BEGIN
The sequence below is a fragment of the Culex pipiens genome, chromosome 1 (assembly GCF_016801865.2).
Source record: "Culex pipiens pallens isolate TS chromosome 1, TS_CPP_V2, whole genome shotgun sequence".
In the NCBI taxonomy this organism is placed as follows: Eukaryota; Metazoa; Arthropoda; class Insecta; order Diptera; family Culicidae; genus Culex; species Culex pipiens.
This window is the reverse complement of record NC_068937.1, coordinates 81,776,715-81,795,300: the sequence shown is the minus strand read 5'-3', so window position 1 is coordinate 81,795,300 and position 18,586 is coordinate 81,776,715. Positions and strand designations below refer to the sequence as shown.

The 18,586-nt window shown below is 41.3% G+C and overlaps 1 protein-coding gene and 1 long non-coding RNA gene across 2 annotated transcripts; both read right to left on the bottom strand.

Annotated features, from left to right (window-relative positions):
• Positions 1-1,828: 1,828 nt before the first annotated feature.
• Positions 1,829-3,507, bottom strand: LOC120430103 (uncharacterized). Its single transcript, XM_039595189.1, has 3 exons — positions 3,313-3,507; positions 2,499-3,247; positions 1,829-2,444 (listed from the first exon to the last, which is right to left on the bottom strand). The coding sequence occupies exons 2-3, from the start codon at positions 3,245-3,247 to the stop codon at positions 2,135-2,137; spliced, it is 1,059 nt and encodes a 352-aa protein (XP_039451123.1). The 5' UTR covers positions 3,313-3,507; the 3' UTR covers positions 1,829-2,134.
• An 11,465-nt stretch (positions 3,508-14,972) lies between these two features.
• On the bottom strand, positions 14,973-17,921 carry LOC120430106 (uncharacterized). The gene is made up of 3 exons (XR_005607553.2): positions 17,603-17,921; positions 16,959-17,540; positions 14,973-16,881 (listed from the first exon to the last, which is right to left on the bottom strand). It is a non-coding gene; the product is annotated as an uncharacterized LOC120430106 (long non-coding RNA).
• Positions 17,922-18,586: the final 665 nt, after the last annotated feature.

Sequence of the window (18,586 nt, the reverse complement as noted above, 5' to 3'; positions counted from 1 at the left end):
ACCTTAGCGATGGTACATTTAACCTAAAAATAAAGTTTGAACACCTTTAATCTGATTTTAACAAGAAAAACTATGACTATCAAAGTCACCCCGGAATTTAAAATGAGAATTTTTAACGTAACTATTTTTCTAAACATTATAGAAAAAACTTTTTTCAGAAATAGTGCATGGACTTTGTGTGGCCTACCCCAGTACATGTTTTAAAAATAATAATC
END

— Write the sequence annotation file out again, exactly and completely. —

The sequence below is a fragment of the Culex pipiens genome, chromosome 1 (assembly GCF_016801865.2).
Source record: "Culex pipiens pallens isolate TS chromosome 1, TS_CPP_V2, whole genome shotgun sequence".
In the NCBI taxonomy this organism is placed as follows: Eukaryota; Metazoa; Arthropoda; class Insecta; order Diptera; family Culicidae; genus Culex; species Culex pipiens.
This window is the reverse complement of record NC_068937.1, coordinates 81,776,715-81,795,300: the sequence shown is the minus strand read 5'-3', so window position 1 is coordinate 81,795,300 and position 18,586 is coordinate 81,776,715. Positions and strand designations below refer to the sequence as shown.

The 18,586-nt window shown below is 41.3% G+C and overlaps 1 protein-coding gene and 1 long non-coding RNA gene across 2 annotated transcripts; both read right to left on the bottom strand.

Annotated features, from left to right (window-relative positions):
• Positions 1-1,828: 1,828 nt before the first annotated feature.
• Positions 1,829-3,507, bottom strand: LOC120430103 (uncharacterized). Its single transcript, XM_039595189.1, has 3 exons — positions 3,313-3,507; positions 2,499-3,247; positions 1,829-2,444 (listed from the first exon to the last, which is right to left on the bottom strand). The coding sequence occupies exons 2-3, from the start codon at positions 3,245-3,247 to the stop codon at positions 2,135-2,137; spliced, it is 1,059 nt and encodes a 352-aa protein (XP_039451123.1). The 5' UTR covers positions 3,313-3,507; the 3' UTR covers positions 1,829-2,134.
• An 11,465-nt stretch (positions 3,508-14,972) lies between these two features.
• On the bottom strand, positions 14,973-17,921 carry LOC120430106 (uncharacterized). The gene is made up of 3 exons (XR_005607553.2): positions 17,603-17,921; positions 16,959-17,540; positions 14,973-16,881 (listed from the first exon to the last, which is right to left on the bottom strand). It is a non-coding gene; the product is annotated as an uncharacterized LOC120430106 (long non-coding RNA).
• Positions 17,922-18,586: the final 665 nt, after the last annotated feature.

Sequence of the window (18,586 nt, the reverse complement as noted above, 5' to 3'; positions counted from 1 at the left end):
ACCTTAGCGATGGTACATTTAACCTAAAAATAAAGTTTGAACACCTTTAATCTGATTTTAACAAGAAAAACTATGACTATCAAAGTCACCCCGGAATTTAAAATGAGAATTTTTAACGTAACTATTTTTCTAAACATTATAGAAAAAACTTTTTTCAGAAATAGTGCATGGACTTTGTGTGGCCTACCCCAGTACATGTTTTAAAAATAATAATC